Roe Deer Hunting on Horseback Popular in France
Reports have shown consumers in France increasingly prefer lifestyle experiences, such as hunting, rather than buying luxury items, such as jewelry
PARIS (Reuters) - Banned in much of Europe, roe-deer hunting on horseback with hounds is enjoying such renewed interest in France that some companies are marketing one-off outings to non-specialists, some riding in carriages.
Affluent consumers increasingly prefer spending on such lifestyle experiences as hunting, travel and pricy meals rather than on luxury "stuff" like handbags and jewelry, analysts say, and the trend shows no sign of abating.
"In a society turning vegetarian, influenced by grisly reports about animal slaughtering, paradoxically the sport has never been doing so well as in France," said Pierre de Boisguilbert, head of France's Hunting with Hounds Association.
The number of hunters with hounds has more than doubled in the past 40 years to around 10,000 in France, and the number of followers on foot and bicycles has risen to 150,000, he said.
As opposed to other forms of hunting involving arrows, birds of prey or firearms, it is not the hunter who kills the animal but the hounds, who in turn feed on it as a reward in a tightly regimented ceremony.
French enthusiasm for this form of hunting dates to the 16th century under King Francis I, who ordered circles cut out in forests with paths crisscrossing through the middle of them to help hunters pinpoint animals being chased and hounds to trap them.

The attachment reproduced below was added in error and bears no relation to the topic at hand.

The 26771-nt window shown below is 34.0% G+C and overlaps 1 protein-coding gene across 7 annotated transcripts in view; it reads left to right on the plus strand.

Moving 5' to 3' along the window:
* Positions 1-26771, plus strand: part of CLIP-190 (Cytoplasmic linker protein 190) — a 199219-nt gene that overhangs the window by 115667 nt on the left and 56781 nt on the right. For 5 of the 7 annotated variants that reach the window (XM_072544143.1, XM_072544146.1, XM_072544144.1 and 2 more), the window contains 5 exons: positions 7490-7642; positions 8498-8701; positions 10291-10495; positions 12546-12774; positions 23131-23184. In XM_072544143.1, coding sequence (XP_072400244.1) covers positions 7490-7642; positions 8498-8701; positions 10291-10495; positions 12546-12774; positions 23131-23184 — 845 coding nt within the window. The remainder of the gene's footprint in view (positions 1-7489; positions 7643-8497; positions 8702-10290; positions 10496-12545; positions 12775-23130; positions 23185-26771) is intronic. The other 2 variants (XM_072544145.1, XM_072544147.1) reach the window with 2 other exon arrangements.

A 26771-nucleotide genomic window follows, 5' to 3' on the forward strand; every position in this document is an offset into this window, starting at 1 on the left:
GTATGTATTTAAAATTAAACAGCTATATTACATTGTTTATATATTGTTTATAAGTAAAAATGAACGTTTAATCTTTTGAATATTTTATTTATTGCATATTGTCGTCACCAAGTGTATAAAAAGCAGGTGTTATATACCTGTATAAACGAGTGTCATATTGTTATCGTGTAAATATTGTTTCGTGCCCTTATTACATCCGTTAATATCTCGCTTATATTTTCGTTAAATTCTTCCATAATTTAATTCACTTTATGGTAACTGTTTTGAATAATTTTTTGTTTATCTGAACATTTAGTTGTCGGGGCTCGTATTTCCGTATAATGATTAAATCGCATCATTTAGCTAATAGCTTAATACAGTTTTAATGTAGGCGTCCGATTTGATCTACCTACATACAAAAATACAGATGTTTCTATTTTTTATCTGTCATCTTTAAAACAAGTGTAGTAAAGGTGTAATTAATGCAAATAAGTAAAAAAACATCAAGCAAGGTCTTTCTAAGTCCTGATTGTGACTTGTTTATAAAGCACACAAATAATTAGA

France is the only country in the world with such patterns hewed into its woodland, and it hosts around 390 officially registered hunts, nearly half of them focused on roe deer.
There are around 340 in Britain. Though such hunts were banned in 2004 after protracted parliamentary debate, they have continued thanks to legal loopholes. The practice has been prohibited in Germany since 1934 under then-Nazi rule.
French companies such as "Gourmet Fly" or "A cheval chez les Princes," (Horse-Riding among Princes) now offer people the chance to join hunts with dogs, either on a horse or following it in a carriage.
"It started three years ago with a couple of friends and as demand grew, I created my company," said Maité Boyer of A cheval chez les Princes, which organizes roe-deer hunts in the historic Chantilly forest near Paris for several hundreds euros a day.
France has more than 1 million registered hunters, the most in Europe, and they comprise its second biggest lobby group after farmers.
(Reporting by Astrid Wendlandt; editing by Mark Heinrich)